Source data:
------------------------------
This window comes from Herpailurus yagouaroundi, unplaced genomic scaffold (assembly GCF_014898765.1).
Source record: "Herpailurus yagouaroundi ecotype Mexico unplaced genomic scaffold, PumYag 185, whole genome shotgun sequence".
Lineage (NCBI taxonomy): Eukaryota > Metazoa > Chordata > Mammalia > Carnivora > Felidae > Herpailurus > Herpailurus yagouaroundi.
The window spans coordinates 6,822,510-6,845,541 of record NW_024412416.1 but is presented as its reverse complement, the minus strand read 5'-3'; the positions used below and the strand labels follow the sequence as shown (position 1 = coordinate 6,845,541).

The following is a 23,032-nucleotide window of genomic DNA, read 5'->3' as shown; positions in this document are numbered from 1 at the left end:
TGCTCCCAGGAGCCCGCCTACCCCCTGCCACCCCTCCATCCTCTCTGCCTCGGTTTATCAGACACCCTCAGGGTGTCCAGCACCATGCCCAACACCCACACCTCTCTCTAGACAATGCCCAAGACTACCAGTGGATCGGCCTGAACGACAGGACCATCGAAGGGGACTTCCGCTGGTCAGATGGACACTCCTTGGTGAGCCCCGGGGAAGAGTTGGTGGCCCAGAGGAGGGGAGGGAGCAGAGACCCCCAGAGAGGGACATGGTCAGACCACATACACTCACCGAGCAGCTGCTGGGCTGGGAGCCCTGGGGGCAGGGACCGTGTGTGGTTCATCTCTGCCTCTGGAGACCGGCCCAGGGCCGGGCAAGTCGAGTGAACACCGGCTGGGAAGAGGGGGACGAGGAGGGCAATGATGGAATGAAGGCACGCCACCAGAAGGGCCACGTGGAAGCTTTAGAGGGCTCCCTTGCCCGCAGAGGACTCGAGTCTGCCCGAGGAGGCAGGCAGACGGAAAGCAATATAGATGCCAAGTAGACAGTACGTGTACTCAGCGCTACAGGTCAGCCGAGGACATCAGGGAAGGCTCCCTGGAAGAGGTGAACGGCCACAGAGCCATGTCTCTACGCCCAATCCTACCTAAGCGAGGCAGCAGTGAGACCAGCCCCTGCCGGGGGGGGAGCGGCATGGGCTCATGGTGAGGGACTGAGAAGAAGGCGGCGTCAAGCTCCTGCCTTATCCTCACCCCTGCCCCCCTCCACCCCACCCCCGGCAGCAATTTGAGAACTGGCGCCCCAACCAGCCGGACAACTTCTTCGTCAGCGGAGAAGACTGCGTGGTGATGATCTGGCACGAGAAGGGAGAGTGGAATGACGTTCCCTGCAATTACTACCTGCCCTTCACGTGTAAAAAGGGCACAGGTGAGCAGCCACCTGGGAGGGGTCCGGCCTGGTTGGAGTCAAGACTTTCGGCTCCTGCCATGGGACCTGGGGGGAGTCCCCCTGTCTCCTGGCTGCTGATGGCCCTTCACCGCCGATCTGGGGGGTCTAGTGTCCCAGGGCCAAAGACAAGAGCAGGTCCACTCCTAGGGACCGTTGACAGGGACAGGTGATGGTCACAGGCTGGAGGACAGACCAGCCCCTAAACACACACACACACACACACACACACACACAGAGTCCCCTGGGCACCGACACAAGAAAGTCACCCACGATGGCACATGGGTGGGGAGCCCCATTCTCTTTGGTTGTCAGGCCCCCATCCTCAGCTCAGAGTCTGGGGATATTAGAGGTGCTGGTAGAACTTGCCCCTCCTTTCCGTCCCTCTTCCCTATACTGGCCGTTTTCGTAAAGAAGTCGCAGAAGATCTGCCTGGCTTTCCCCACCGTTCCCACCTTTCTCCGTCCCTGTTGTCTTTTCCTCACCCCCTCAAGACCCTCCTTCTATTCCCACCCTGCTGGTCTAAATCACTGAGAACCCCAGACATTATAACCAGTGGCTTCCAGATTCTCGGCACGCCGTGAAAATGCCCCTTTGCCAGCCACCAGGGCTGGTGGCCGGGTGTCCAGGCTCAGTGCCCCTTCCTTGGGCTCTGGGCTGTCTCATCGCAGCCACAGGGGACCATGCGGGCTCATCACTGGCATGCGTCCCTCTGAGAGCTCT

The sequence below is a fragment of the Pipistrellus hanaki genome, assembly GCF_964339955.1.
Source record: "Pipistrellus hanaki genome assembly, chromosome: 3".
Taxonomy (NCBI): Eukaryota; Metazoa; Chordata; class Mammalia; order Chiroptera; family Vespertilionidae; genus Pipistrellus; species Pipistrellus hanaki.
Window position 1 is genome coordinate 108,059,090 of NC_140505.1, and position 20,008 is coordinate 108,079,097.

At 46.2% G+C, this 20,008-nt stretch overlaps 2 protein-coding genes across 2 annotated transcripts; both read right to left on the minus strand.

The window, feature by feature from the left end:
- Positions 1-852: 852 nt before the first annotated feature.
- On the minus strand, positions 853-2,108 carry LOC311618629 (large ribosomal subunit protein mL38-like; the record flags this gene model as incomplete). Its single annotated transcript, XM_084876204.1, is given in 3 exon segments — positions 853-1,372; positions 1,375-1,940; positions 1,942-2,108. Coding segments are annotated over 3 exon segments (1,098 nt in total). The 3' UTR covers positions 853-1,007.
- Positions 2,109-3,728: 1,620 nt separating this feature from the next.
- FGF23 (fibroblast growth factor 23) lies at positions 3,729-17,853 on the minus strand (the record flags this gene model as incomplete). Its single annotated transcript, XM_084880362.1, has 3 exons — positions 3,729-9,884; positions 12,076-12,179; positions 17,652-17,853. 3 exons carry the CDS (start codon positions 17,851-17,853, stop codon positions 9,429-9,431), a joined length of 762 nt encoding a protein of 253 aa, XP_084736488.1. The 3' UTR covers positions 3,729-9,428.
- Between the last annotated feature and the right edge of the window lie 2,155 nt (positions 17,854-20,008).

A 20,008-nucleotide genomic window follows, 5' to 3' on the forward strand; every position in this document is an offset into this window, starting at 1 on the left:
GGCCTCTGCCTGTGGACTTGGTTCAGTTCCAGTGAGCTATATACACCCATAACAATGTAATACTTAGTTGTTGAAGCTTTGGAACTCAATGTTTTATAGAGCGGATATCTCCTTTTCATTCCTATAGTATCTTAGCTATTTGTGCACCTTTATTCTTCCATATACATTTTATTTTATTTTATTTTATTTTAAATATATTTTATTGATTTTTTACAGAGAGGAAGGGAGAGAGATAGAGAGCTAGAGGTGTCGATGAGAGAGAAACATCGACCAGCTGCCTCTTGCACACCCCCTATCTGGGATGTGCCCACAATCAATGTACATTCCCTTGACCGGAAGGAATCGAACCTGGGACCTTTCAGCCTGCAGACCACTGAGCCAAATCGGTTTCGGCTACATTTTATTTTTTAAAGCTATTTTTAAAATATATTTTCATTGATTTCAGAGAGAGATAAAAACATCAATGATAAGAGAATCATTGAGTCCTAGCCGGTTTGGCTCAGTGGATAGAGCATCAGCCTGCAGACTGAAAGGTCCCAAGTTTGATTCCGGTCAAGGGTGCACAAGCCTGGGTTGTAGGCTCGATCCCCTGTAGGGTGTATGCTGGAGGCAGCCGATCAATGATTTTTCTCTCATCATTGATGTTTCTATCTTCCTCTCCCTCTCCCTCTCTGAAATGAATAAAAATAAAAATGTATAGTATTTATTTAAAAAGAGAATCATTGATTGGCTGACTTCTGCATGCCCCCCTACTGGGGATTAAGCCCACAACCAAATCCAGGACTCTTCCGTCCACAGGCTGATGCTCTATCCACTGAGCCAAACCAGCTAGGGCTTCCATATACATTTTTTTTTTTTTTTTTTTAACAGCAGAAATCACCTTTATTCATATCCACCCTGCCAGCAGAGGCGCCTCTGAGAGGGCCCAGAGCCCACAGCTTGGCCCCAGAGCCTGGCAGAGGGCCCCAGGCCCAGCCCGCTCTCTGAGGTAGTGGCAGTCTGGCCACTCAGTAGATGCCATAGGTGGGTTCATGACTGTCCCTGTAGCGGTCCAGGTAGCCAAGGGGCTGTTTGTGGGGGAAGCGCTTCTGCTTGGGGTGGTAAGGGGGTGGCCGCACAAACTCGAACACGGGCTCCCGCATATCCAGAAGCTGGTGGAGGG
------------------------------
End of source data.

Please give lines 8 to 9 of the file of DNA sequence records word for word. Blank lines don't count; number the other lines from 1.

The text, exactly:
Source record: "Pipistrellus hanaki genome assembly, chromosome: 3".
Taxonomy (NCBI): Eukaryota; Metazoa; Chordata; class Mammalia; order Chiroptera; family Vespertilionidae; genus Pipistrellus; species Pipistrellus hanaki.